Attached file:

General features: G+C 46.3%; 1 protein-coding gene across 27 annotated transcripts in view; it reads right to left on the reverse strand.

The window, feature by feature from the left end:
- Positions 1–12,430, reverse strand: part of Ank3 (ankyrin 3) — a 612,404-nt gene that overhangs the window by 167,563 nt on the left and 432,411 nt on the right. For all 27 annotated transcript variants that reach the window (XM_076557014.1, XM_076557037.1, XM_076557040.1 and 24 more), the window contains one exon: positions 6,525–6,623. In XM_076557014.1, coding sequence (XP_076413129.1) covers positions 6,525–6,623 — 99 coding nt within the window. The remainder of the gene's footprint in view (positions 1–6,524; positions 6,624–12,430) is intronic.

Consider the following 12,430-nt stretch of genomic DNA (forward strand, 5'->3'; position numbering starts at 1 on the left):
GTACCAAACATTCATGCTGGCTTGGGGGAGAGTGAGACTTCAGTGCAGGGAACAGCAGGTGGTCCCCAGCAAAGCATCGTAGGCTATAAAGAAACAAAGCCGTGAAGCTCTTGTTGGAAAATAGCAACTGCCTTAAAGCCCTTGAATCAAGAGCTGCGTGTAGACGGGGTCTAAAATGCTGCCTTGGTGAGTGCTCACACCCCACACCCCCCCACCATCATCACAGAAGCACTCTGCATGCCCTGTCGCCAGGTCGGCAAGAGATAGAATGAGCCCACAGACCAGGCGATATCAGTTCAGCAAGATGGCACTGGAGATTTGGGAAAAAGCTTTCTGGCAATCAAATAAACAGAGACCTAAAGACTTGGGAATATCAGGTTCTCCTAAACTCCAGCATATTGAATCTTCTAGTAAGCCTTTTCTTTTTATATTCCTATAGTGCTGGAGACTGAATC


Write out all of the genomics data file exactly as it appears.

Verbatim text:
General features: G+C 46.3%; 1 protein-coding gene across 27 annotated transcripts in view; it reads right to left on the reverse strand.

The window, feature by feature from the left end:
- Positions 1–12,430, reverse strand: part of Ank3 (ankyrin 3) — a 612,404-nt gene that overhangs the window by 167,563 nt on the left and 432,411 nt on the right. For all 27 annotated transcript variants that reach the window (XM_076557014.1, XM_076557037.1, XM_076557040.1 and 24 more), the window contains one exon: positions 6,525–6,623. In XM_076557014.1, coding sequence (XP_076413129.1) covers positions 6,525–6,623 — 99 coding nt within the window. The remainder of the gene's footprint in view (positions 1–6,524; positions 6,624–12,430) is intronic.

Consider the following 12,430-nt stretch of genomic DNA (forward strand, 5'->3'; position numbering starts at 1 on the left):
GTACCAAACATTCATGCTGGCTTGGGGGAGAGTGAGACTTCAGTGCAGGGAACAGCAGGTGGTCCCCAGCAAAGCATCGTAGGCTATAAAGAAACAAAGCCGTGAAGCTCTTGTTGGAAAATAGCAACTGCCTTAAAGCCCTTGAATCAAGAGCTGCGTGTAGACGGGGTCTAAAATGCTGCCTTGGTGAGTGCTCACACCCCACACCCCCCCACCATCATCACAGAAGCACTCTGCATGCCCTGTCGCCAGGTCGGCAAGAGATAGAATGAGCCCACAGACCAGGCGATATCAGTTCAGCAAGATGGCACTGGAGATTTGGGAAAAAGCTTTCTGGCAATCAAATAAACAGAGACCTAAAGACTTGGGAATATCAGGTTCTCCTAAACTCCAGCATATTGAATCTTCTAGTAAGCCTTTTCTTTTTATATTCCTATAGTGCTGGAGACTGAATC